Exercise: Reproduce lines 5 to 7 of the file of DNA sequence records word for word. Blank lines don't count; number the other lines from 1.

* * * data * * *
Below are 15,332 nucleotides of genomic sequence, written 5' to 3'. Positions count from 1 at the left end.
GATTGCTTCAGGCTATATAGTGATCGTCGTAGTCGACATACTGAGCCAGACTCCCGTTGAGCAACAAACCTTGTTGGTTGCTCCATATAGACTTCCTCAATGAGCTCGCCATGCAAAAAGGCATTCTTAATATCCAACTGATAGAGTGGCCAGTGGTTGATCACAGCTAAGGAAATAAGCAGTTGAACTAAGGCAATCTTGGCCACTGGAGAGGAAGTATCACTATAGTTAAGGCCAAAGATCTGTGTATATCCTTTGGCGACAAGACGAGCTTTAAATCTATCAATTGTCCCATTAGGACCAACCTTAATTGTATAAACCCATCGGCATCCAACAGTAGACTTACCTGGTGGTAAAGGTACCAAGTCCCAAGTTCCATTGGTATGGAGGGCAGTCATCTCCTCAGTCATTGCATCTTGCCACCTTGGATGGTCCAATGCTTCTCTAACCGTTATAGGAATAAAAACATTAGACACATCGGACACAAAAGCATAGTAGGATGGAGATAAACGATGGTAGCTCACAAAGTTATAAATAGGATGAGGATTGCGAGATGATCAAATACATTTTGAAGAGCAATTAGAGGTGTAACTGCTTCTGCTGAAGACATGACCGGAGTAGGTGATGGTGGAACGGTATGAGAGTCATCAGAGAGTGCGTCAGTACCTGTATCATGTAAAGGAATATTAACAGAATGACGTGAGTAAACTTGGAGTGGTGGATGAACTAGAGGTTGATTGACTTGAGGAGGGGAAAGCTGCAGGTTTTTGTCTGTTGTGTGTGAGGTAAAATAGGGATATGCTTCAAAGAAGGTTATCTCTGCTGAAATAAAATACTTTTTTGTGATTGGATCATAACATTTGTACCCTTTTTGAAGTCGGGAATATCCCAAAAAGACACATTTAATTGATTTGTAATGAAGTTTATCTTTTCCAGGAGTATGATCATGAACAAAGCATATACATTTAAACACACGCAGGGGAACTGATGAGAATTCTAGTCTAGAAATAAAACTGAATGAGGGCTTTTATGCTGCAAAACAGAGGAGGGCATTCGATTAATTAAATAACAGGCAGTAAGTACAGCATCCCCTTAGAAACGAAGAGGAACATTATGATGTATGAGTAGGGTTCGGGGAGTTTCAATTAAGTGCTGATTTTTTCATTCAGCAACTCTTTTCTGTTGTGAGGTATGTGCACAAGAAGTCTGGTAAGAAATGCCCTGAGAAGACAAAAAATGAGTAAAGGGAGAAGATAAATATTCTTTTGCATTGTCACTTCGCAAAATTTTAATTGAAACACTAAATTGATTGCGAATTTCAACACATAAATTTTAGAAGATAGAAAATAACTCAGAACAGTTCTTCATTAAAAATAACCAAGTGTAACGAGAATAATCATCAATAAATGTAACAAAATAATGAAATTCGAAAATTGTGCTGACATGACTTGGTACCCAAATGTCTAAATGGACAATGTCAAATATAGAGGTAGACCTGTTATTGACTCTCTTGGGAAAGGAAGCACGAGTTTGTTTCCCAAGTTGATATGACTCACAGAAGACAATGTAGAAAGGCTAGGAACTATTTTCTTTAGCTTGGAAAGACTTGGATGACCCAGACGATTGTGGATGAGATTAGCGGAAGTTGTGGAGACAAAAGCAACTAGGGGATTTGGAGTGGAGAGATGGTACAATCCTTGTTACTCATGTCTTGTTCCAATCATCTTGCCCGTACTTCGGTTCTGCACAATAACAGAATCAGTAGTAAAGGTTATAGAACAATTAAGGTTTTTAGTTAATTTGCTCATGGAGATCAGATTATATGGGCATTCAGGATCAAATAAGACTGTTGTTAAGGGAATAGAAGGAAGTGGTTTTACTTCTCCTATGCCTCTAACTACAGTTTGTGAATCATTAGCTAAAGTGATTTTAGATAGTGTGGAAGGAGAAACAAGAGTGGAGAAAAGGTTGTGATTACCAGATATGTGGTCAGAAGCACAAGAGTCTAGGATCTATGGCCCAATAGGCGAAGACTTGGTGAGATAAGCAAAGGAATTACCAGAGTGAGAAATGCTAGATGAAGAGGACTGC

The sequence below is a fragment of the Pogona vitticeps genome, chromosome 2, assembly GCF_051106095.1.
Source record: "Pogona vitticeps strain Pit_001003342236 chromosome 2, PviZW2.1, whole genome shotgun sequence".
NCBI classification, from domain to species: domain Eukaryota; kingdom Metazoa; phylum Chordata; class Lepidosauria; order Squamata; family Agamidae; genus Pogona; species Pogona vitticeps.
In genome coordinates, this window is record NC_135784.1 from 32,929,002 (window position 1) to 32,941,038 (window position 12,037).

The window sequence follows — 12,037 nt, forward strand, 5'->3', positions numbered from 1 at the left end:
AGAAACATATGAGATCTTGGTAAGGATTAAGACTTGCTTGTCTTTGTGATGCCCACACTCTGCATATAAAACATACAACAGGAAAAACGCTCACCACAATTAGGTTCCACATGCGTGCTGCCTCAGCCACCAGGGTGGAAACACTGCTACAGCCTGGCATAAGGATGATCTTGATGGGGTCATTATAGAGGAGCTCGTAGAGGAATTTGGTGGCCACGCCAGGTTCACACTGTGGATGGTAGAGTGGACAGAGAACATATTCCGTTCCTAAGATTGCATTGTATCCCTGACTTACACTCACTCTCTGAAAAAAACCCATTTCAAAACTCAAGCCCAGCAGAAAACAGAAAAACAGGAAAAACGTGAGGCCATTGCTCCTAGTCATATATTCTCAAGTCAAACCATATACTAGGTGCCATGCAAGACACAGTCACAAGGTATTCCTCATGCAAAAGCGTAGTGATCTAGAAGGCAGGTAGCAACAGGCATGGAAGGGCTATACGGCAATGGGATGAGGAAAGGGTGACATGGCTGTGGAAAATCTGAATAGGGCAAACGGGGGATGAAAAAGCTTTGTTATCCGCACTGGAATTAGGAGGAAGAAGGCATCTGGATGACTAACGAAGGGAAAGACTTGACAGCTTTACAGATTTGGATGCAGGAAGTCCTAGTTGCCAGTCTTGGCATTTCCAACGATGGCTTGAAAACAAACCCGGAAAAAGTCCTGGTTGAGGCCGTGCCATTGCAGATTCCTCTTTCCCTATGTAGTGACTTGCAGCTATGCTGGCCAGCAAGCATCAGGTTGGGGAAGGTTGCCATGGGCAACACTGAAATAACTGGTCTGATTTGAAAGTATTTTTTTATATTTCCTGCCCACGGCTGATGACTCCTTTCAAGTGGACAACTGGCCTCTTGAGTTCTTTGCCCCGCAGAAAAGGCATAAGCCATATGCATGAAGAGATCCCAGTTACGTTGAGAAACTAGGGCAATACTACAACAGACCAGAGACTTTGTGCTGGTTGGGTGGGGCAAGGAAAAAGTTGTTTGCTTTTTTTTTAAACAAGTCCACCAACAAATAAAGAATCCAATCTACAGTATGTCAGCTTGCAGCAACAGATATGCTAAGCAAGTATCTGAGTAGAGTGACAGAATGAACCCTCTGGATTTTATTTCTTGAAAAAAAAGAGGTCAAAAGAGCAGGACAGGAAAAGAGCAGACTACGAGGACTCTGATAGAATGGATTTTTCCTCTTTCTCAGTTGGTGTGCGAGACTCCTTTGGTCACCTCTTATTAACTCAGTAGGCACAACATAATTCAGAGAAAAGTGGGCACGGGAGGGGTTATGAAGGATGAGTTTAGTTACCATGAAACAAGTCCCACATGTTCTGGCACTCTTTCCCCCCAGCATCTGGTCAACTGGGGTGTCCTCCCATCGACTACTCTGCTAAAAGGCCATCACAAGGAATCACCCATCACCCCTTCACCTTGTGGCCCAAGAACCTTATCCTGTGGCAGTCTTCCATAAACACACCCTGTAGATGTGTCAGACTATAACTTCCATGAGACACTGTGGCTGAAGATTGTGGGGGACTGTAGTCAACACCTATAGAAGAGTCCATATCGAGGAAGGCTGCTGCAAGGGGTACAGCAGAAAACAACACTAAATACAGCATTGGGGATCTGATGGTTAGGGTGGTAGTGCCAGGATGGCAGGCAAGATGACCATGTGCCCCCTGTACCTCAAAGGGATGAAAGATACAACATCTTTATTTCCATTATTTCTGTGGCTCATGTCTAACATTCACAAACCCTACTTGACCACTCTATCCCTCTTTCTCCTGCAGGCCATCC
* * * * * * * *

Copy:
NCBI classification, from domain to species: domain Eukaryota; kingdom Metazoa; phylum Chordata; class Lepidosauria; order Squamata; family Agamidae; genus Pogona; species Pogona vitticeps.
In genome coordinates, this window is record NC_135784.1 from 32,929,002 (window position 1) to 32,941,038 (window position 12,037).

The window sequence follows — 12,037 nt, forward strand, 5'->3', positions numbered from 1 at the left end: